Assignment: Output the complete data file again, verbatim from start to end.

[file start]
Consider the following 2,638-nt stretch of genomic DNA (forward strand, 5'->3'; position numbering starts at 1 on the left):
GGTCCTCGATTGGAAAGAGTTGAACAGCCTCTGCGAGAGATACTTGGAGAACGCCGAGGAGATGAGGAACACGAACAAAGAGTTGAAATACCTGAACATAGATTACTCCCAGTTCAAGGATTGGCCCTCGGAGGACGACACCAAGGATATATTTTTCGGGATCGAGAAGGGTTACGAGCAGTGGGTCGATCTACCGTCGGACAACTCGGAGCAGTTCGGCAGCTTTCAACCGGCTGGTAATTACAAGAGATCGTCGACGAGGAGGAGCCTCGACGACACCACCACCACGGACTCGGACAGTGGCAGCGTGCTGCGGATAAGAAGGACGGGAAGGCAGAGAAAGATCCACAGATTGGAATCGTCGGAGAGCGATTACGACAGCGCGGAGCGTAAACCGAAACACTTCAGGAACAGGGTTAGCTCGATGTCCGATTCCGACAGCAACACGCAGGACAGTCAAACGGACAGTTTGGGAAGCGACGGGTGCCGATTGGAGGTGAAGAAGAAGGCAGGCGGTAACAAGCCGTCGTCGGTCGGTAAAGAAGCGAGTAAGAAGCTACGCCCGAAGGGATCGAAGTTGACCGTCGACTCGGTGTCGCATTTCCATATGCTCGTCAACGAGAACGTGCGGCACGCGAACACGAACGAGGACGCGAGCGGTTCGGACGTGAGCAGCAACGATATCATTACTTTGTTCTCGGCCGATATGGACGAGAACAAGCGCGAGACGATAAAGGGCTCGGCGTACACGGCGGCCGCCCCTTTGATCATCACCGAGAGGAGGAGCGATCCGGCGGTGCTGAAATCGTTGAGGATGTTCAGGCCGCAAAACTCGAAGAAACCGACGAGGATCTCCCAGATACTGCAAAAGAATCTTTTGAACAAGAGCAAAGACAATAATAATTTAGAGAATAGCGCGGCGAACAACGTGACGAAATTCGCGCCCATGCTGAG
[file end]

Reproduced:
Consider the following 2,638-nt stretch of genomic DNA (forward strand, 5'->3'; position numbering starts at 1 on the left):
GGTCCTCGATTGGAAAGAGTTGAACAGCCTCTGCGAGAGATACTTGGAGAACGCCGAGGAGATGAGGAACACGAACAAAGAGTTGAAATACCTGAACATAGATTACTCCCAGTTCAAGGATTGGCCCTCGGAGGACGACACCAAGGATATATTTTTCGGGATCGAGAAGGGTTACGAGCAGTGGGTCGATCTACCGTCGGACAACTCGGAGCAGTTCGGCAGCTTTCAACCGGCTGGTAATTACAAGAGATCGTCGACGAGGAGGAGCCTCGACGACACCACCACCACGGACTCGGACAGTGGCAGCGTGCTGCGGATAAGAAGGACGGGAAGGCAGAGAAAGATCCACAGATTGGAATCGTCGGAGAGCGATTACGACAGCGCGGAGCGTAAACCGAAACACTTCAGGAACAGGGTTAGCTCGATGTCCGATTCCGACAGCAACACGCAGGACAGTCAAACGGACAGTTTGGGAAGCGACGGGTGCCGATTGGAGGTGAAGAAGAAGGCAGGCGGTAACAAGCCGTCGTCGGTCGGTAAAGAAGCGAGTAAGAAGCTACGCCCGAAGGGATCGAAGTTGACCGTCGACTCGGTGTCGCATTTCCATATGCTCGTCAACGAGAACGTGCGGCACGCGAACACGAACGAGGACGCGAGCGGTTCGGACGTGAGCAGCAACGATATCATTACTTTGTTCTCGGCCGATATGGACGAGAACAAGCGCGAGACGATAAAGGGCTCGGCGTACACGGCGGCCGCCCCTTTGATCATCACCGAGAGGAGGAGCGATCCGGCGGTGCTGAAATCGTTGAGGATGTTCAGGCCGCAAAACTCGAAGAAACCGACGAGGATCTCCCAGATACTGCAAAAGAATCTTTTGAACAAGAGCAAAGACAATAATAATTTAGAGAATAGCGCGGCGAACAACGTGACGAAATTCGCGCCCATGCTGAG